The poem wasn’t really about being angry. It was about being loved and supported no matter what someone else might do to tear you down.
Characters are known to take planned manuscripts in different directions. It’s funny that even with nonfiction, sometimes, you may not know exactly what you’re writing when you start.
(P.S. I’m hoping to hear some good news about this poem soon. Fingers crossed.)
A week later… I am finally posting about how, yes, I actually submitted to Pitch Wars!
While I’m eager to hear the results, I’ve been pretty calm about it. Part of it is because I’ve been through the querying and submission processes, so I’m no stranger to writing-related waiting. But part of it also is the truth to what many say about the Pitch Wars experience–even if you’re not selected to work with a mentor and enter the showcase, you win.
Whatever happens, I have another draft of my novel shined up and ready to go out into the world right now. I can’t argue with that.
In the meantime, I’ve been entertaining some other manuscript ideas and heroines I look forward to writing about. I’ve even dabbled with possibly doing a contemporary project. Like, without magic or sci-fi. At all. (Ironically, that’s the one I worry about pulling off.)
I’ve said throughout my life that having stories in my head is like breathing for me. I honestly have no idea what it’s like to not walk around with scenes and ideas coming and going. It’s nice to have a reason to take a break and embrace… well… breathing.
Good luck to everyone who submitted! And many thanks to the Pitch Wars mentors, and especially Brenda Drake and the Pitch Wars staff for pulling this off year after year. Whew. I cannot imagine how it is behind the scenes.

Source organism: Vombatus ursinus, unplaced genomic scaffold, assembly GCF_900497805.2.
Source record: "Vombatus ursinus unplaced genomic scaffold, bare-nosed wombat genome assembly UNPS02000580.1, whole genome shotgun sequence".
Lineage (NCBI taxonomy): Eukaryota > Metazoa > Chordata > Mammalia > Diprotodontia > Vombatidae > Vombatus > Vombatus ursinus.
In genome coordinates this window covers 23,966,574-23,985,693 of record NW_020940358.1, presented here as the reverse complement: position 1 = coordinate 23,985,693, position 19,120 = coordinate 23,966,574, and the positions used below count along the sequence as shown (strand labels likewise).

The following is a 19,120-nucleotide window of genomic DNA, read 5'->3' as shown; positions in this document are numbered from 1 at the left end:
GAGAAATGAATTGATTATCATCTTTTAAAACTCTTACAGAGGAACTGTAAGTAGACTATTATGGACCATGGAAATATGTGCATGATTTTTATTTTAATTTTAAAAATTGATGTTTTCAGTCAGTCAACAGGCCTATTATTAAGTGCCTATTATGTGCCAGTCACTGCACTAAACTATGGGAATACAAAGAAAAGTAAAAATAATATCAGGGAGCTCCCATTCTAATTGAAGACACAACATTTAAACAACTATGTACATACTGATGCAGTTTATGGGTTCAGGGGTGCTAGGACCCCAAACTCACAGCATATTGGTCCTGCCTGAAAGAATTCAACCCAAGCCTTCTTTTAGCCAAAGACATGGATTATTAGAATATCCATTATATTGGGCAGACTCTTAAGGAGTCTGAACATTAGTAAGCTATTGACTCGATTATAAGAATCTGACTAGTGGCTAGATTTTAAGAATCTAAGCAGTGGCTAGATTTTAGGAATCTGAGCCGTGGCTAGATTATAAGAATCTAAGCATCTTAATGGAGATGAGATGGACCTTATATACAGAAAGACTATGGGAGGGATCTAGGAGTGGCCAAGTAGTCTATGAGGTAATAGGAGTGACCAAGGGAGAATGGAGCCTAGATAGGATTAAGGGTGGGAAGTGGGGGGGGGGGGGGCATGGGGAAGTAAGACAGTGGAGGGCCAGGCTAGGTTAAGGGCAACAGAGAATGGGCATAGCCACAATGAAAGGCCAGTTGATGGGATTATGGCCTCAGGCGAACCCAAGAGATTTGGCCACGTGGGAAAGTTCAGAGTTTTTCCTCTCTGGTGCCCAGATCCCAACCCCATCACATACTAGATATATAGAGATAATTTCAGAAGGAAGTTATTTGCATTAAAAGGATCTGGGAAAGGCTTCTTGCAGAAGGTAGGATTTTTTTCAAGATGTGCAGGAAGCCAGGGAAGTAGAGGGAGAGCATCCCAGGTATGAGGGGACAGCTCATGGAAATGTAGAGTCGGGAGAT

Okay, here’s something I learned recently during rewrites. I noticed I was improving. Yes, this happens by default, but I was improving in areas that I am not as adept in. This is pretty much physicality in writing–setting and movement.
Once in graduate school, a professor noted that I “write quickly.” Which was true, I type very quickly. Because dialogue is my strength and how I keep my story moving, most of a draft will be dialogue.
It’s funny, though, because there was one draft of my work-in-progress that had too much non-dialogue, and conference faculty mentioned it. It was very confusing, but since then I’ve learned and grown. After chopping a lot off, I realized what I had too much of. It wasn’t essential. It was a lot of backstory.
What I needed to bulk my ms with was the present. The scene. Setting, movement, etc. After thinking about it, my issue was (unconsciously) approaching novel writing as if it were screenwriting. Yes, I’ve taken screenwriting courses, but that only improved my ability to take action on ideas. (Have you ever tried going from concept to synopsis to first draft to revised draft all in 10 weeks? It’s hell. Amazing… But hell.)